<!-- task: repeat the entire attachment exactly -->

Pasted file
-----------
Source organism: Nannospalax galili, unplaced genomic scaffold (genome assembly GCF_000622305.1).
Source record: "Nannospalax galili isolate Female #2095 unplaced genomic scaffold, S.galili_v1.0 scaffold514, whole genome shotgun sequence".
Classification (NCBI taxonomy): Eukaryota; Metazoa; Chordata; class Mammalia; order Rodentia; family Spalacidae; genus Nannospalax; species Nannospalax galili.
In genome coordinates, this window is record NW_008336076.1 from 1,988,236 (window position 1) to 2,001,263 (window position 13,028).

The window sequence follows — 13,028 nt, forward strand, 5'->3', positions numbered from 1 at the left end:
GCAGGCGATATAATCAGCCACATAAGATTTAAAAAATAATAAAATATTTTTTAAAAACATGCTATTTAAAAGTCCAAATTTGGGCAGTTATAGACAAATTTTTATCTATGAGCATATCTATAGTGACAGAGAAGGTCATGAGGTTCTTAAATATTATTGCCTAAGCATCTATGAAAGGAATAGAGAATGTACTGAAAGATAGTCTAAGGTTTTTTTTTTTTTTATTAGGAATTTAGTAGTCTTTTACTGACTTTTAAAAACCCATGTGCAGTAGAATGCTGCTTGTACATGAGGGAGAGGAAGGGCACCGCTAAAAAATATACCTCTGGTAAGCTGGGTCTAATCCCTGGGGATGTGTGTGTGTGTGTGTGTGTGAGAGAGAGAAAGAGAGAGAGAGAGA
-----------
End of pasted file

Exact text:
Source organism: Nannospalax galili, unplaced genomic scaffold (genome assembly GCF_000622305.1).
Source record: "Nannospalax galili isolate Female #2095 unplaced genomic scaffold, S.galili_v1.0 scaffold514, whole genome shotgun sequence".
Classification (NCBI taxonomy): Eukaryota; Metazoa; Chordata; class Mammalia; order Rodentia; family Spalacidae; genus Nannospalax; species Nannospalax galili.
In genome coordinates, this window is record NW_008336076.1 from 1,988,236 (window position 1) to 2,001,263 (window position 13,028).

The window sequence follows — 13,028 nt, forward strand, 5'->3', positions numbered from 1 at the left end:
GCAGGCGATATAATCAGCCACATAAGATTTAAAAAATAATAAAATATTTTTTAAAAACATGCTATTTAAAAGTCCAAATTTGGGCAGTTATAGACAAATTTTTATCTATGAGCATATCTATAGTGACAGAGAAGGTCATGAGGTTCTTAAATATTATTGCCTAAGCATCTATGAAAGGAATAGAGAATGTACTGAAAGATAGTCTAAGGTTTTTTTTTTTTTTATTAGGAATTTAGTAGTCTTTTACTGACTTTTAAAAACCCATGTGCAGTAGAATGCTGCTTGTACATGAGGGAGAGGAAGGGCACCGCTAAAAAATATACCTCTGGTAAGCTGGGTCTAATCCCTGGGGATGTGTGTGTGTGTGTGTGTGTGAGAGAGAGAAAGAGAGAGAGAGAGA